Medical Device Commercialization Resolutions Looking for a good resolution to improve your medical device commercialization in 2019?  Here are 9 great resolutions recommended by our team of engineers, designers, QA/RA, and manufacturing professionals.

Dial in your value proposition. It is one of the hardest things to do and one of the biggest things that would give you value, but not necessarily. The subtleties between one and another will not be recognised by early investors. You would be better to go for milestones.  Bench-top proof of concepts, any sort of clinical indication or evidence, IP filings, or clarification of regulatory path are the big early valuation milestones. But don’t forget the heavy lifting on dialing in and validating your value proposition.

Don’t spend time or money on things that aren’t part of your value proposition. A lot of medical device entrepreneurs get really hung up on the QMS. They think and plan for it when they don’t probably need to. Knowing when QMS is important, not spending time on it. Sometimes medical device entrepreneurs get really interested in cool things like lasers and realize later that lasers may be useful, but aren’t what their KOLs really care about. Don`t spend a lot of time thinking about these types of things until you do the one thing which is going to give value.

Remember who your customers are and what your goal is. If you forget either of those, you can start to drift pretty quickly. Focus on exactly what the customer is going to do with your device. They’re going know if it doesn’t perform as expected. You’re trying to make is a prototype for this state or you’re trying to show X, Y or Z. Do not get ahead of that goal until approval.Top of Form

Understand your clinical outcomes before you jumping into product development. Top of Form
Really understand what your clinical outcome is and what you are expecting clinically out of your product. It’s actually something of the clinical trial that can drive a clinical decision.

Clinically better is not always a winning proposition. Usually technical investors who invest in inventors underestimate how hard it is to drive something into the market. How much better it has to be than the incumbent product in order to break into the market. Sometimes they can be blinded by their love of the technology solution. They get delusional about how much better it is and how much practical difference that will make to the life of a nurse. Three decimal places isn’t going to help anyone. Bear in mind that the value proposition that wins in the market is typically the one that delivers about the same outcome, but cheaper.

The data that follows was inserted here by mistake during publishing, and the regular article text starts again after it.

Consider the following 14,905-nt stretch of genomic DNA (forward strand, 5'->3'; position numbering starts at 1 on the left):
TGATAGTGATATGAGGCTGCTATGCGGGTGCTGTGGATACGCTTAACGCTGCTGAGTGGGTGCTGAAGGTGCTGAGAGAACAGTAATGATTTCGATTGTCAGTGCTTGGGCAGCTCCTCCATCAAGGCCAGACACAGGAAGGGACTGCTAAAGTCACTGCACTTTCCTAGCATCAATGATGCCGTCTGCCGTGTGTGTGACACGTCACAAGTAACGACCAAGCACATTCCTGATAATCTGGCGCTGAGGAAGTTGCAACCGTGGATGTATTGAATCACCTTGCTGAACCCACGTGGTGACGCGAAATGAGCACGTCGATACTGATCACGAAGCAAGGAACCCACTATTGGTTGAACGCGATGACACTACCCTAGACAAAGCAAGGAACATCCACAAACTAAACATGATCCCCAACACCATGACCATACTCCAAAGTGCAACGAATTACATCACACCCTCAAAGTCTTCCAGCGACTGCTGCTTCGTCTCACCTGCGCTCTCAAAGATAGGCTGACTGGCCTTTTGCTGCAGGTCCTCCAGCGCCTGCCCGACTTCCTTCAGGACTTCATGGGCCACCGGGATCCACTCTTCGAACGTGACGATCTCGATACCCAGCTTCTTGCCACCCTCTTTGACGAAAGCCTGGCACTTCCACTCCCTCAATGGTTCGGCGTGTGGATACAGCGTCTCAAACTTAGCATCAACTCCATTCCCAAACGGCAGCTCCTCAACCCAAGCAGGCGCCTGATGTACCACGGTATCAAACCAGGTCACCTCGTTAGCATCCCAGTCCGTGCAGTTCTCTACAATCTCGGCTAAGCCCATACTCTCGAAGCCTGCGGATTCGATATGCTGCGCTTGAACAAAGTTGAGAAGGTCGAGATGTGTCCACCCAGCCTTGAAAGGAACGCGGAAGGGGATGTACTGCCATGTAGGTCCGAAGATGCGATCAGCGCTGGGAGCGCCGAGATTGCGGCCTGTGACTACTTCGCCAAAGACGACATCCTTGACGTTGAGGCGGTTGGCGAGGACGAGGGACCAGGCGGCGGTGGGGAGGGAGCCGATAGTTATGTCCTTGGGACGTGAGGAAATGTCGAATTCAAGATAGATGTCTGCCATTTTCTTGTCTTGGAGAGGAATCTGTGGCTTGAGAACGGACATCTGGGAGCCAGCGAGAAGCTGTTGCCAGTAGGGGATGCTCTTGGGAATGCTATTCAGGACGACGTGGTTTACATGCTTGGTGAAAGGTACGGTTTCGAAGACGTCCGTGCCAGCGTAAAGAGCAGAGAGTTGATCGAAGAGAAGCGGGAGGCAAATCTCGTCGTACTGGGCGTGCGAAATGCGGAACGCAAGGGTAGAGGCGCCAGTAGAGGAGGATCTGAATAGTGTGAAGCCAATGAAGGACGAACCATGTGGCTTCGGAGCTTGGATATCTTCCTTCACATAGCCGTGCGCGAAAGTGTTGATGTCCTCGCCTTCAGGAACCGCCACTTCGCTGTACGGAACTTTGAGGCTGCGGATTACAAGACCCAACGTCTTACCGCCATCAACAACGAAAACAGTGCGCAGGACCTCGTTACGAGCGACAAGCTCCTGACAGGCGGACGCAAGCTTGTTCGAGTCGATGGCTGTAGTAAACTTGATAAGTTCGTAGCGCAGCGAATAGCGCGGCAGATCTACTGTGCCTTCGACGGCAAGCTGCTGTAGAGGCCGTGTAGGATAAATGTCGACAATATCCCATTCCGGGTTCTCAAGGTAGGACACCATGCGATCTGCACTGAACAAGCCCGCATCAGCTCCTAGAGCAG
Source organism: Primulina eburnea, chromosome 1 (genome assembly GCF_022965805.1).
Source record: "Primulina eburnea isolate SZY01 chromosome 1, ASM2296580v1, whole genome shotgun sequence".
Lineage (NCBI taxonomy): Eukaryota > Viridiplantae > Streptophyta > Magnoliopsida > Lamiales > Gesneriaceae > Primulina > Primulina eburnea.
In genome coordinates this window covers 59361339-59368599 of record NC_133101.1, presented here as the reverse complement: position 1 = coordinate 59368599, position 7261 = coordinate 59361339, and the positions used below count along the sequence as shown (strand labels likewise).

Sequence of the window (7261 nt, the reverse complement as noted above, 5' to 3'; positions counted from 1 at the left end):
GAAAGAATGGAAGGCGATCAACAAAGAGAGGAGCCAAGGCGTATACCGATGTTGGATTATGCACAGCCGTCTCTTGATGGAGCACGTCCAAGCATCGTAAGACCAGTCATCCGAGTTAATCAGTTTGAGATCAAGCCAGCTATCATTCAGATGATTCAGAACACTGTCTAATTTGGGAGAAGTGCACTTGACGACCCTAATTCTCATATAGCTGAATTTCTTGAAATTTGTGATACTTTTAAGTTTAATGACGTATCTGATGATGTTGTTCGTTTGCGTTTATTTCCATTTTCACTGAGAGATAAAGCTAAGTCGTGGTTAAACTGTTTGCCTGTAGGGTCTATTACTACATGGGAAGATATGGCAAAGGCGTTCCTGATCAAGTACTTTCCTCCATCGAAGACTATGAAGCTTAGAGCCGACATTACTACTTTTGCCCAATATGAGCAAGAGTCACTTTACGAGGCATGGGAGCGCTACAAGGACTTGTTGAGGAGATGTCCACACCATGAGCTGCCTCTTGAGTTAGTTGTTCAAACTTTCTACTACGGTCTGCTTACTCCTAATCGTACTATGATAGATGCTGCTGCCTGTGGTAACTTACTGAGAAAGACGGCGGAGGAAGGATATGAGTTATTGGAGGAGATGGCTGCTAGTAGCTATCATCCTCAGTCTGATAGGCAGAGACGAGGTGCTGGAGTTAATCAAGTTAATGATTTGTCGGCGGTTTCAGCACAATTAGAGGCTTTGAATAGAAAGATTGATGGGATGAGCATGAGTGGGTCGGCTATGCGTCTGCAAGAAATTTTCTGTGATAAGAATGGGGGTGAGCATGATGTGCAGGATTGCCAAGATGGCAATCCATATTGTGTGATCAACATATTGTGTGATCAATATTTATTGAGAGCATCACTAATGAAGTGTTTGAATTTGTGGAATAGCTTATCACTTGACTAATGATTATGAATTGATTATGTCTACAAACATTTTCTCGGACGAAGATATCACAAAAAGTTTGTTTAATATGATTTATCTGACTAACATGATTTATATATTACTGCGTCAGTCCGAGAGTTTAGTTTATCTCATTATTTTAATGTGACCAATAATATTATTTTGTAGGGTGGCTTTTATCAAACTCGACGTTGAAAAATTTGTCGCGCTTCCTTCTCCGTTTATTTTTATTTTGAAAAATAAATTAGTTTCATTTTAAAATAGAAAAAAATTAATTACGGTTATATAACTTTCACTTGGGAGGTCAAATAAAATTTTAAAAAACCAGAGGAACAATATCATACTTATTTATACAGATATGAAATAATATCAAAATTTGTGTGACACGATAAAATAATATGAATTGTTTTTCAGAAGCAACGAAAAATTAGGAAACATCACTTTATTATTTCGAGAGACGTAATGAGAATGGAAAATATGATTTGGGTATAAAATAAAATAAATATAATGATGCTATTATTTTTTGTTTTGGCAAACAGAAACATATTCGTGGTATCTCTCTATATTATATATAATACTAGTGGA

Don’t set a ridiculously short timeline to get to a full traversal of the product development lifecycle. Instead pick a shorter, more immediate, higher value increment, and still expect that there will be spins and iterations beyond that. Rather than trying to look all the way to the end, think: “Hey, what do we do in the next half year to make us more valuable?” Just lose sight for a moment (or at least let your eyes blur) on when that device might actually hit production.

Choose the market where you can get the easiest approval. Focus on simple indications for use versus solving all of the problems you’re going to solve, just to get the device on the market. Then use your own device as a predicate for additional extended labelling. Have multiple generations of the device. Don’t try to solve everything at once with a million features

Talk to more people. Talk to about 20 expert users before you start developing. That doesn’t come naturally to a lot of technical founders. Often they’d rather spend a day in the lab working on their algorithm or their proof of concept than having uncomfortable conversations with people who are skeptical of a brilliant innovation. Keep talking to people until you start hearing all the same stuff back. That number is going to be around 20 or so.

Dilutive funding is OK.  Just make sure it is the right amount of dilution at the right time. That’s the key. Be super-efficient on what you need to do to get to a higher value when your value is small. That sounds obvious, but it’s very tricky to communicate. Certain things you can kick down the road a bit until your value is higher. Then you should revisit those items.

Any of these ideas will help you deliver better results in 2019.  We  would love to hear and share your ideas or talk to you about your commercialization needs and challenges.

Astero StarFish is the attributed author of StarFish Medical team blogs.  We value teamwork and collaborate on all of our medical device development projects.

 


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